By Winslow Umberger
When you think of chipmunks, what’s your first reaction? “Awwww!” or “Arrgghh!”? While you may not be enamored with them in your garden, you might grudgingly admit these bright-eyed little creatures can be endearing. Animators surely find them entertaining, as evidenced by films like Alvin and the Chipmunks. They are most certainly important to our ecosystem.
The true story of these continually busy creatures—foraging for food, building burrows, stockpiling provisions for the winter months spent underground, raising young—is amazing reality. Take their burrows, for instance. “Chipmunks have a complicated burrow system,” says wildlife educator and rehabilitator Carlton Burke of Carolina Mountain Naturalists. They have specialized chambers for everything “with storage chambers for food such as acorns and seeds gathered in autumn, and other specialized chambers for sleeping, giving birth, and even a chamber that is used as a toilet.” Baby chipmunks are nursed by the mother underground and left there if she needs to go above ground for any reason. They nurse for about three weeks before they are weaned and begin to eat solid food. Not long after that the young chipmunks start to venture above ground.
Spotting a chipmunk’s burrow may be hard, says Burke. “They never leave a pile of dirt at the entrance. They scatter it around so that the entrance is not easily seen. Many chipmunks have several scattered entrances into their burrows, so when a predator or something else frightens them, they run and disappear into the ground through the closest hole they have made.”
Their “digs” are only meant for one chipmunk family. No Airbnbs allowed. “Eastern chipmunks are solitary and territorial,” says Andrea Shipley, M.S., mammalogist for the NC Wildlife Resources Commission. “They do not live in colonies. If an Eastern chipmunk were to be released in an area where it came from originally, it would likely come into conflict with the resident chipmunk of that area and be forced to live transiently before being able to set up a new home range of its own. Like many mammals, Eastern chipmunks have a strong homing instinct. Relocation of mammals with a strong homing instinct is not recommended because of the potential conflict relocating to a new area can cause.”
You might have heard their vocalizations in defense of those territories. These tiny town criers communicate with each other through their calls. Those lines of communication may mean the difference between life and death. Most of us know the familiar “chip” they make when we startle them. They will dash off with tails up, but, ever curious, can’t resist poking their heads out from their refuge to check out the threat. To warn off trespassers on their quarter-acre-size territories, they will emit a repetitive, low-pitched “chuck, chuck” (like a stick rapping on a hollow wooden block.) Interestingly, like with humans, not all are reliable communicators. “They each have distinctive ‘personalities’ and don’t all react the same way, even when facing exactly the same situation,” says Shipley.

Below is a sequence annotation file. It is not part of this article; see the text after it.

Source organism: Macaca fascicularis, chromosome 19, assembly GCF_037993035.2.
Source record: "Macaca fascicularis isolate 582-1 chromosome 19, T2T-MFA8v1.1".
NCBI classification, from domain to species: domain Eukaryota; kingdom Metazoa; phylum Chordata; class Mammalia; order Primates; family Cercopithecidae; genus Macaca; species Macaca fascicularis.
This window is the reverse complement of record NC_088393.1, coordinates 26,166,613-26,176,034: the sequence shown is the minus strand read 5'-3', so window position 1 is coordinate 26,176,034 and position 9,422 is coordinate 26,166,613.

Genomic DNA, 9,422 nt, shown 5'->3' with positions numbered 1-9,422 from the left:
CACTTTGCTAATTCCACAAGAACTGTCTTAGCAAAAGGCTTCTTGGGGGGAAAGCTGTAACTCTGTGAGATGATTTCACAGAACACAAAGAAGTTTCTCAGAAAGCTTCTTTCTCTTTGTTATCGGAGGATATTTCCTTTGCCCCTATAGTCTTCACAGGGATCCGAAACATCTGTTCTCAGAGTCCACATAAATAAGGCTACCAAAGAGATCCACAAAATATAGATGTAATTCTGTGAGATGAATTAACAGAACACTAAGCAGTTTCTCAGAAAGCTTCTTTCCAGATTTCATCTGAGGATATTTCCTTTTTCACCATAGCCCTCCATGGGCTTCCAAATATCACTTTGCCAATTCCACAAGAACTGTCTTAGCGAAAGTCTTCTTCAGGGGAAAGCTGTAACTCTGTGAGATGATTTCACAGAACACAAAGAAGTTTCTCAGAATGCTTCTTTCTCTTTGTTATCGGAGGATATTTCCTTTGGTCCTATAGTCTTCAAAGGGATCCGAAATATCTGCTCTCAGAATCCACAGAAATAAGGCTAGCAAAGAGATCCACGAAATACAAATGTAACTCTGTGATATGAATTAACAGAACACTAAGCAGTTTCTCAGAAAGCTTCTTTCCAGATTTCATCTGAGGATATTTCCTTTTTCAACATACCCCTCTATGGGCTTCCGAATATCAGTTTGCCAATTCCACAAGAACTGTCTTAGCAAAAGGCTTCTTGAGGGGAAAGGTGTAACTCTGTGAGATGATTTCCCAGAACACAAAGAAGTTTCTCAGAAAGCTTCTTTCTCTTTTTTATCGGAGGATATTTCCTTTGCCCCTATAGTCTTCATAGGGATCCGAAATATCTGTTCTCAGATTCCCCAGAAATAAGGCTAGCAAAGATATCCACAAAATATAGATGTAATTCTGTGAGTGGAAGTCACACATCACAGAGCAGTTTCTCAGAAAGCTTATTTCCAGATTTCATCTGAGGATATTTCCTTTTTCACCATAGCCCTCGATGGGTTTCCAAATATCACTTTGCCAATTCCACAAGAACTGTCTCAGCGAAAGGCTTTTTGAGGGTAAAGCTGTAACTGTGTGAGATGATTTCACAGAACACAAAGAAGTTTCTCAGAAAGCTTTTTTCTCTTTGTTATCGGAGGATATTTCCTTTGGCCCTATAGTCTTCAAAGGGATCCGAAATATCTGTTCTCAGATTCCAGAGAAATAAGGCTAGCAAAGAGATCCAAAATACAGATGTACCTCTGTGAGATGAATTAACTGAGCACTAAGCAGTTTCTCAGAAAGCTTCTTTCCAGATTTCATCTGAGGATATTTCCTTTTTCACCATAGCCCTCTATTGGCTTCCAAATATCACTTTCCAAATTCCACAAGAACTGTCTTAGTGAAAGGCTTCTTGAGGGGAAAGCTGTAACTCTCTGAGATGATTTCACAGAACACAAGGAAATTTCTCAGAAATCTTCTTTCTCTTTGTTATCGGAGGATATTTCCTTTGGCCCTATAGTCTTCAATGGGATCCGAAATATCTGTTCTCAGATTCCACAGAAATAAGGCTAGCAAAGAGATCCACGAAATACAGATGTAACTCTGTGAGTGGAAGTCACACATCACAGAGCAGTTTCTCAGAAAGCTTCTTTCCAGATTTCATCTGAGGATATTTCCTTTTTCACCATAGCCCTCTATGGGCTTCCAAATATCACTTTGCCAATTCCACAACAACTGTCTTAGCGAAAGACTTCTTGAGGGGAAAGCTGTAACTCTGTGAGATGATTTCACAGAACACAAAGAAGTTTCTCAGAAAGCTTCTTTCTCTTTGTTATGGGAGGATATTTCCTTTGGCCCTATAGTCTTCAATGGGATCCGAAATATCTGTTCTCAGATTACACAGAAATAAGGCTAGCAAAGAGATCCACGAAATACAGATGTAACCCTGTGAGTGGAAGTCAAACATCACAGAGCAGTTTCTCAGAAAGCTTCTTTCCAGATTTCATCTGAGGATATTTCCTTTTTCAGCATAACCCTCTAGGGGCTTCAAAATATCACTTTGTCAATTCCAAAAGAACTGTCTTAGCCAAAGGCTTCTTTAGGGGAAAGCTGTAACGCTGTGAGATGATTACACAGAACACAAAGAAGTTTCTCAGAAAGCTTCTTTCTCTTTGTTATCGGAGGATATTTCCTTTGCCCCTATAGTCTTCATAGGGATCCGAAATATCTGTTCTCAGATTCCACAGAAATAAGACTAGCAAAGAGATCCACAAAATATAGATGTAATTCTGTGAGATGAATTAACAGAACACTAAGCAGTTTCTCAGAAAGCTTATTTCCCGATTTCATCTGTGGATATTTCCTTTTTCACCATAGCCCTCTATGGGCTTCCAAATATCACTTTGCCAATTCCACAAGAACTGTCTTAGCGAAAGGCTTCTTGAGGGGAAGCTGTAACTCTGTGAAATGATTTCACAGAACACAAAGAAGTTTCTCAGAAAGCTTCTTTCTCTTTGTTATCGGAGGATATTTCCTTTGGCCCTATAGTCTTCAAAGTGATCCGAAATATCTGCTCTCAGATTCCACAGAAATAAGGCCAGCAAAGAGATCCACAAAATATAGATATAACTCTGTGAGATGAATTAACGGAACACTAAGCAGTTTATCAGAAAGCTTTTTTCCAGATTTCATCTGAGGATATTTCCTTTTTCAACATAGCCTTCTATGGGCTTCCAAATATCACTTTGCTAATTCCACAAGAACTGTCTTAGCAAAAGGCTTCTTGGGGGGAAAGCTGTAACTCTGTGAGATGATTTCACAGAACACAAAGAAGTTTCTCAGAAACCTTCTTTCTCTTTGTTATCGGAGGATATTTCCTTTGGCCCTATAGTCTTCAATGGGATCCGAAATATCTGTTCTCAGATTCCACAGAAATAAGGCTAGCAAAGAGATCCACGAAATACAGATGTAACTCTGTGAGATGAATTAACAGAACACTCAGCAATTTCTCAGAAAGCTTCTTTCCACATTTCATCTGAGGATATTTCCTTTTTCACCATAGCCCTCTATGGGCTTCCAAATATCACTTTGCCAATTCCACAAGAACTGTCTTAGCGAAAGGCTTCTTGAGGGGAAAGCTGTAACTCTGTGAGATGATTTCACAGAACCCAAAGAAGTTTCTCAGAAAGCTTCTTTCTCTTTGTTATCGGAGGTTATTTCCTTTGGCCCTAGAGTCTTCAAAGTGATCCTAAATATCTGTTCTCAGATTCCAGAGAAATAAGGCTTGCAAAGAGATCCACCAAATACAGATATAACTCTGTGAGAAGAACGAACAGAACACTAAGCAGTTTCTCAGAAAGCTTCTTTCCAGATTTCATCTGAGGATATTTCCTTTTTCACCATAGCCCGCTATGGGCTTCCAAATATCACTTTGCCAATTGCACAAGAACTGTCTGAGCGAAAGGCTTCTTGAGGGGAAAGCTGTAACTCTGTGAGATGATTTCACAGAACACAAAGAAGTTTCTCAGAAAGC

Chipmunks are under constant risk of predation so they are on continual alert. Even from us, as during the warm months, you might find them in your garden, noshing on your berries, bulbs, buds and tubers. It can be quite entertaining to watch them stuff their cheeks with chow. In his book Winter World: The Ingenuity of Animal Survival, New England ecologist Bernd Heinrich reports counting 60 sunflower seeds packed into just one cheek pouch. In a good year, one four-ounce chipmunk can stockpile eight pounds of food.
In their eat-and-be-eaten world, “Eastern chipmunks are an important source of prey to species such as bobcats, foxes, coyotes, raptors and reptiles,” says Shipley. “Because chipmunks are generally plentiful, they help keep other wildlife populations fed and abundant.” They also help flora flourish. By gathering and burying seeds, chipmunks aid in the spread of trees, shrubs and other plants. When partaking of fungi, they help spread mycorrhiza, a fungus that’s vital for increasing water and nutrient absorption in plants. Whether you love ‘em or hate ‘em, chipmunks are valuable ecosystem players, so take (humane) steps to protect your garden, and enjoy the show.
Winslow Umberger is head of outreach for Appalachian Wild, a nonprofit whose mission is to provide care for injured and orphaned wildlife, support WNC’s wildlife rehabilitation network and offer conservation education. Learn more at AppalachianWild.org.